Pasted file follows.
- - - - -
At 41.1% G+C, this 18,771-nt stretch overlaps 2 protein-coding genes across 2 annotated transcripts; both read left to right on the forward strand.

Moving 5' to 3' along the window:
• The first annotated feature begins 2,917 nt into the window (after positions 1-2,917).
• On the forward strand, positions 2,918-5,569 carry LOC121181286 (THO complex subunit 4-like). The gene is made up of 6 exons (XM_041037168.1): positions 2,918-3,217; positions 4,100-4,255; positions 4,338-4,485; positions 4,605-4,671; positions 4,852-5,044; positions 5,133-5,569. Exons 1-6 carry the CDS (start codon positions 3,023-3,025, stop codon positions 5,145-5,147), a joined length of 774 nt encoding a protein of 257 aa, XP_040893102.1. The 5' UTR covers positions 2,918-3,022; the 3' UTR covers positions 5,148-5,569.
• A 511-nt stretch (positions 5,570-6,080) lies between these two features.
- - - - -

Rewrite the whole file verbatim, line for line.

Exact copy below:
At 41.1% G+C, this 18,771-nt stretch overlaps 2 protein-coding genes across 2 annotated transcripts; both read left to right on the forward strand.

Moving 5' to 3' along the window:
• The first annotated feature begins 2,917 nt into the window (after positions 1-2,917).
• On the forward strand, positions 2,918-5,569 carry LOC121181286 (THO complex subunit 4-like). The gene is made up of 6 exons (XM_041037168.1): positions 2,918-3,217; positions 4,100-4,255; positions 4,338-4,485; positions 4,605-4,671; positions 4,852-5,044; positions 5,133-5,569. Exons 1-6 carry the CDS (start codon positions 3,023-3,025, stop codon positions 5,145-5,147), a joined length of 774 nt encoding a protein of 257 aa, XP_040893102.1. The 5' UTR covers positions 2,918-3,022; the 3' UTR covers positions 5,148-5,569.
• A 511-nt stretch (positions 5,570-6,080) lies between these two features.